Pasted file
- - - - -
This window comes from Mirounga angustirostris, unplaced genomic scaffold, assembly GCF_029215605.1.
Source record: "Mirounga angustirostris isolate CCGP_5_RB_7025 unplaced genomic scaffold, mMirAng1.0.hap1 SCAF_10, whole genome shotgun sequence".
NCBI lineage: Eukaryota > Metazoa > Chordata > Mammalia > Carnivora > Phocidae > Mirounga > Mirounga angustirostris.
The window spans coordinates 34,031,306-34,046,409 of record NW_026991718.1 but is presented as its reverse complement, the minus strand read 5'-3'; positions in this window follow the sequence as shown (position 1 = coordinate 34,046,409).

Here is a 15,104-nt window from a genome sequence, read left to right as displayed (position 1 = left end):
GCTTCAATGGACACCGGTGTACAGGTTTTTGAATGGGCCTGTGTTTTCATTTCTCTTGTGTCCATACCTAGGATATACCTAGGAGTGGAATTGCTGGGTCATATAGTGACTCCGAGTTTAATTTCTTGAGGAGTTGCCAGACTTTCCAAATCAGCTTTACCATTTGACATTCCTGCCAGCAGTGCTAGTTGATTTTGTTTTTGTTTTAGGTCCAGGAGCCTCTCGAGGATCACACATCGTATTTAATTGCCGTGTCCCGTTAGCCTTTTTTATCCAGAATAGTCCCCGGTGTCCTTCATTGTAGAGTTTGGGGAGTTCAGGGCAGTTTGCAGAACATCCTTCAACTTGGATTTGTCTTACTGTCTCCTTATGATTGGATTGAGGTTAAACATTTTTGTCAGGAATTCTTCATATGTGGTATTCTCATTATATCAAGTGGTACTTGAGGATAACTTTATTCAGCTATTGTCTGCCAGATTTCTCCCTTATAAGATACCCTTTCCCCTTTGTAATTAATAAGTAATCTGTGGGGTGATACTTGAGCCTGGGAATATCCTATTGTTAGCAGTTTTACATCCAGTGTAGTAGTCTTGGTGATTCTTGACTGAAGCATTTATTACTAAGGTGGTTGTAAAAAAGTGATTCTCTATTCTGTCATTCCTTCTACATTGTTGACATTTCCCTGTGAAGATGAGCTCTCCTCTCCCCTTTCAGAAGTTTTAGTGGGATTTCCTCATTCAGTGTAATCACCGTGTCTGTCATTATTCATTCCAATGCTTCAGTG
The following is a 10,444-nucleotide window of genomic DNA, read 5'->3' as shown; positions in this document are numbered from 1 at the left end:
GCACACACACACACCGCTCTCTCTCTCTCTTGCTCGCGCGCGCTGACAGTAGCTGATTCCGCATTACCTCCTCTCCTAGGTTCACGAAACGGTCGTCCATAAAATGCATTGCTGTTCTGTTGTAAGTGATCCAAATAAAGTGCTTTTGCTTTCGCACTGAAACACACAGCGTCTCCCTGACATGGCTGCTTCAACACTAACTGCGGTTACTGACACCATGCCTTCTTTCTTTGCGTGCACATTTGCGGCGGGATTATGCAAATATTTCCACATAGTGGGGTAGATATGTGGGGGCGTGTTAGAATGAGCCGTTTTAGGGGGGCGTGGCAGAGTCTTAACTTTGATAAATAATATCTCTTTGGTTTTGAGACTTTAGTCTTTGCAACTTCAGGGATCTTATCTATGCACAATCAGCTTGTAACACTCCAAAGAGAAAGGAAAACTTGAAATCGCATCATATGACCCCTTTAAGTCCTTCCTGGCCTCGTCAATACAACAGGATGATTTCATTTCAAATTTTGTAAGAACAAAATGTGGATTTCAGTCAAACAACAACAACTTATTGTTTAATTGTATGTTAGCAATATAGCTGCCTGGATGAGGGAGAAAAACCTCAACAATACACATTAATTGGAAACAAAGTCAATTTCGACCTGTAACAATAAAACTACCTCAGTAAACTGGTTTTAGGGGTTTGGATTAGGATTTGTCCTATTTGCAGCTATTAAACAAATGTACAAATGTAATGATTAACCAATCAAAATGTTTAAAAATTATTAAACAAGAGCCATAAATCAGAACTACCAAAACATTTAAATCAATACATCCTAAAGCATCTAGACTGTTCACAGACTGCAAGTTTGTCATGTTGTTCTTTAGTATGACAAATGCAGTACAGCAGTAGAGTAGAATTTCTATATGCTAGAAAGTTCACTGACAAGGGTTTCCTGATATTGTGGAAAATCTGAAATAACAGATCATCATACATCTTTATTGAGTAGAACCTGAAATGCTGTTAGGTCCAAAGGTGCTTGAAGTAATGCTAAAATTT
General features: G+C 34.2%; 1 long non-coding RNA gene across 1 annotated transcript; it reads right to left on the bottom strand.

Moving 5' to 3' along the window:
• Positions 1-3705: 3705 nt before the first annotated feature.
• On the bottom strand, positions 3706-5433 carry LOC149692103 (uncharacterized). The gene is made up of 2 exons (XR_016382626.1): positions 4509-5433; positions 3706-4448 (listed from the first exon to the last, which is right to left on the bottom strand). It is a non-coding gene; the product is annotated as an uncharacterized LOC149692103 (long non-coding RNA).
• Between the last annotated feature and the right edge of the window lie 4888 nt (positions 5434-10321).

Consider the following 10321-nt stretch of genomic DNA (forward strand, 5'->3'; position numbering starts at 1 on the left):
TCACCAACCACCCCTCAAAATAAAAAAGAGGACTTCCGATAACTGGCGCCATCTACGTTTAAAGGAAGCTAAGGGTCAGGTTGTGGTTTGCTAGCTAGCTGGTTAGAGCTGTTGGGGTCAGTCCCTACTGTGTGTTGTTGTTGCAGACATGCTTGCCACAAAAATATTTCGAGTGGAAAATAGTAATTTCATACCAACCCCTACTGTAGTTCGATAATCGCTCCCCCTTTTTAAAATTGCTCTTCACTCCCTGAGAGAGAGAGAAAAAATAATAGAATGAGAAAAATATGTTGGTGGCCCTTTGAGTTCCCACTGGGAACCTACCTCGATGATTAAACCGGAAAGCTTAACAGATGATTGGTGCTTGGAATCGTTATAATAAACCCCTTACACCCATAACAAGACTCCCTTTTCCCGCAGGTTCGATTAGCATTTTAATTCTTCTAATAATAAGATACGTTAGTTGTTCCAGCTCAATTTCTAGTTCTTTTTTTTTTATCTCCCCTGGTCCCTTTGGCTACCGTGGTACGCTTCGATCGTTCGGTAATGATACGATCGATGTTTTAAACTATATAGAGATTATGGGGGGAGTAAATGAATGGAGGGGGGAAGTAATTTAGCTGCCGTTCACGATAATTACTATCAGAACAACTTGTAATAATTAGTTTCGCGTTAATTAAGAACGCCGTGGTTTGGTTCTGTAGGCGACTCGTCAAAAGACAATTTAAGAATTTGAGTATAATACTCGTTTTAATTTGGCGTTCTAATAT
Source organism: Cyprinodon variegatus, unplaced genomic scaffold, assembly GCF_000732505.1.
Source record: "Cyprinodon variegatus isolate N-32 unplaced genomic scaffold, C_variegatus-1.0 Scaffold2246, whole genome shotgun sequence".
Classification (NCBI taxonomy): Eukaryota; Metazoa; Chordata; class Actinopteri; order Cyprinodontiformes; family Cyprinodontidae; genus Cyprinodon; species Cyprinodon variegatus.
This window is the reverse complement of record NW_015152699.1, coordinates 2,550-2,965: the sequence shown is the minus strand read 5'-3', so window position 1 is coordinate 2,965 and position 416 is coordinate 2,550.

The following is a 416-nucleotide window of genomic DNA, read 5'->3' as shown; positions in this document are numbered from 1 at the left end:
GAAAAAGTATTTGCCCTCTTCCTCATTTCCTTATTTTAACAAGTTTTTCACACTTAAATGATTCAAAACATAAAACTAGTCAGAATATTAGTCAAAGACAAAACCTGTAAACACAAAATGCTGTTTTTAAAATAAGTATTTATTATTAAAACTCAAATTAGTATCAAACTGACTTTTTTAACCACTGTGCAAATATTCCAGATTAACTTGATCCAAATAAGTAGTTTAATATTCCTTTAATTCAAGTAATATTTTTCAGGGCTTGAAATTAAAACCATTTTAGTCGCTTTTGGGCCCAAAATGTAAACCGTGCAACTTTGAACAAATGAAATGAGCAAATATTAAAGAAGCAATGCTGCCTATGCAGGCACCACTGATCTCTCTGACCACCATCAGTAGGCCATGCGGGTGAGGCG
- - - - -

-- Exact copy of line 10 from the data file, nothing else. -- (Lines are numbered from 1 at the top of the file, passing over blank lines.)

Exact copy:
Moving 5' to 3' along the window: